Monday, May 21, 2018
A settlement reached between Hollister Ranch and the State of California will open to the public a beach inside the ranch and expand existing access for students and nonprofit groups. Struck after five years of litigation between the Hollister Ranch Owners Association and two state agencies — the California Coastal Commission and the California State Coastal Conservancy — the settlement grants “the public to use a portion of the Hollister Ranch, with access only from the ocean via surfboard, paddleboard, kayak, or soft-bottom boat,” according to a statement by Steve Amerikaner, representing the association.
The beach, located at Cuarto Canyon, roughly two miles west of Gaviota State Park, is about three quarters of a mile long. The public will have use of the beach between the waterline and the base of the coastal bluffs. The settlement does not authorize public access to any other portion of the ranch, and visitors will not be allowed to reach the beach through the ranch’s main gate or across land.
Another aspect of the settlement expands the existing Hollister Ranch Managed Access Program, which has accommodated school kids for more than 20 years, to create a permanent Tidepool School Program. Historically, the ranch has also invited disabled veterans and other underserved groups to enjoy its coastline; under the terms of the settlement, the ranch will open that programming to more nonprofits to serve 400 individuals annually.
The settlement resolves a lawsuit filed by ranch owners against the state agencies as they sought to make good on public easements initially set up in 1970, when the Metropolitan YMCA of Los Angeles purchased a 160-acre parcel in Cuarto Canyon. Notarized in 1982, the offer of public access was written to satisfy the California Coastal Commission as it permitted the development of a YMCA camp on the property. While the YMCA camp was designed to accommodate 150 visiting members and upward of 50 staffers, the public access offer pledged to shuttle another 50 general public visitors per day from the ranch’s main gate to the beach at Cuarto Canyon.
The Hollister Ranch Owners Association pulled the plug on YMCA’s ambitious project by purchasing the property for $1.2 million in 1983. However, according to court documents, the public-access offer remained active, essentially grandfathered in as a property right predating the 1971 subdivision that created the Hollister Ranch and its owners association. Tasked by its enabling legislation to take advantage of the opportunity, the Coastal Conservancy picked up the offer in 2013. The ranch promptly sued, claiming the offer was established without the notification or permission of impacted property owners.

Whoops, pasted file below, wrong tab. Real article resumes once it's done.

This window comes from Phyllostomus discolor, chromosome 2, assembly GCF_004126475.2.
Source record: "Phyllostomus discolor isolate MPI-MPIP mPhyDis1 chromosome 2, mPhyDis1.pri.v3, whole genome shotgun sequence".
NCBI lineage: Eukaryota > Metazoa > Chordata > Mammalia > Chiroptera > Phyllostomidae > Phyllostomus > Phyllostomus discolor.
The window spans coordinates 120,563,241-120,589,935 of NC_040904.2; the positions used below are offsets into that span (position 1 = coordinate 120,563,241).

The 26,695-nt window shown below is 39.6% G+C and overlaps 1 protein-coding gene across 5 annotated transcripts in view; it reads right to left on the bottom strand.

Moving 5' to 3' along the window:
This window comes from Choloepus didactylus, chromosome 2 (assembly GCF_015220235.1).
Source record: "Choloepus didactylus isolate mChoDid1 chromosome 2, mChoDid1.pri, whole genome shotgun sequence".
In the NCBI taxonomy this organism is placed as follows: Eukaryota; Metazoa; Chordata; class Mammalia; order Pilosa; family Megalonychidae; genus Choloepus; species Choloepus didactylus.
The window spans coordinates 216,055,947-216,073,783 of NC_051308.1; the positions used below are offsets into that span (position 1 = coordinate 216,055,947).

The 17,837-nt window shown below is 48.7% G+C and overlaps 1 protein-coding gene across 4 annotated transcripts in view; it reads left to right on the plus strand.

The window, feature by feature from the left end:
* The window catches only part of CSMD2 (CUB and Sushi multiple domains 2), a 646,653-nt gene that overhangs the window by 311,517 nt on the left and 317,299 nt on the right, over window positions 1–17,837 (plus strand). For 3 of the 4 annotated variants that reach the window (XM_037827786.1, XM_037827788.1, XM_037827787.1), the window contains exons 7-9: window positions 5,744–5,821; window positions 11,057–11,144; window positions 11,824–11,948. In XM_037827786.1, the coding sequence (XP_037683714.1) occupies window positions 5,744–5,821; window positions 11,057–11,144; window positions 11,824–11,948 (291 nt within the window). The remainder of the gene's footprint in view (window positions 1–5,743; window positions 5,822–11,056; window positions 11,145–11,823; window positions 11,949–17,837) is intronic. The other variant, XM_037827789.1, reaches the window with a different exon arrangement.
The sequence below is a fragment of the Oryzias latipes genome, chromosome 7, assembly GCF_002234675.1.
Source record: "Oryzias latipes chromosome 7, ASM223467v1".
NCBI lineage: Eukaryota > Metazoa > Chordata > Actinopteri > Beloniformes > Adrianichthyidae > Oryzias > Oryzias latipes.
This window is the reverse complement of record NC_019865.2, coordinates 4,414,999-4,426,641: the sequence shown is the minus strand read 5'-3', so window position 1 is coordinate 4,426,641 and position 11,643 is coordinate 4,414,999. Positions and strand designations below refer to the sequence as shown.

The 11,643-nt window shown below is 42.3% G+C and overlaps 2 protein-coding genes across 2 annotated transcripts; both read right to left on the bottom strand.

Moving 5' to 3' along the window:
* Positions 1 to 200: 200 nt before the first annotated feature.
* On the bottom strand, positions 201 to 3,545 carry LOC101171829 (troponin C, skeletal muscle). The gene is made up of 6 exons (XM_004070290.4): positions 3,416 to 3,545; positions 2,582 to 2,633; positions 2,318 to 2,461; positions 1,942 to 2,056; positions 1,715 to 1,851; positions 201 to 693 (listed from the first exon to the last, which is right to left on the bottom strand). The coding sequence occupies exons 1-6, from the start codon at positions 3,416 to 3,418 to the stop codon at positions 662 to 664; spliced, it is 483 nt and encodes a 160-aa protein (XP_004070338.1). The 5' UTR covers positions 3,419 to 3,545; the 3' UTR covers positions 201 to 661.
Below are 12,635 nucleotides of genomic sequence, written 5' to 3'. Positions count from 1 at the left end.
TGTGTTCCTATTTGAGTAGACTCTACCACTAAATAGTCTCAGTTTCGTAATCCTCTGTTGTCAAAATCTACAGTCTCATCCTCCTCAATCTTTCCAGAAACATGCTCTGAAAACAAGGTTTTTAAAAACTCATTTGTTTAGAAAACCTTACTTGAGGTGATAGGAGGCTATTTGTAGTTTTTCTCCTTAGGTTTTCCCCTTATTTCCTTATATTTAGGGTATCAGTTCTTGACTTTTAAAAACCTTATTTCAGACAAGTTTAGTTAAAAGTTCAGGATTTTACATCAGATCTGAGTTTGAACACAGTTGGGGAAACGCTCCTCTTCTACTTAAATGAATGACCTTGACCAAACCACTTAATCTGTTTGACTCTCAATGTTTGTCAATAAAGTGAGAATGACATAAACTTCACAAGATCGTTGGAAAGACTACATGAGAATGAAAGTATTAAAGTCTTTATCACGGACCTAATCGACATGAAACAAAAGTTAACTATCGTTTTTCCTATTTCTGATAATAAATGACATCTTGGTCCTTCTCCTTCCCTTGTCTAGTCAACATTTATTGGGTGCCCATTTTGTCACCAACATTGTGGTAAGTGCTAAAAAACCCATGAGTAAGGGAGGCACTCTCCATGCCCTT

The settlement — which still needs Judge Colleen Sterne’s approval, pending public review — requires the development of fencing and signage along Cuarto Canyon beach, which would need to be approved by the Coastal Commission. Amerikaner said it’s unlikely that the beach will be opened to the public before the end of the year. He added that there are no plans to include bathrooms or port-a-potties at the site.
“The Gaviota Coast Conservancy [GCC] appreciates Judge Sterne’s requirement that the proposed [settlement] between the Hollister Ranch interests and the California Coastal Conservancy and Coastal Commission be made public for a review period,” said Phil McKenna, chair of the GCC’s land-use committee. “GCC intends to undertake that review of the facts, the law, and the terms of the proposed settlement.” Judge Sterne has preliminarily approved the settlement and has set a “Final Fairness Hearing” for September 10, 2018, according to a GCC statement. Applications to intervene are due July 23, 2018.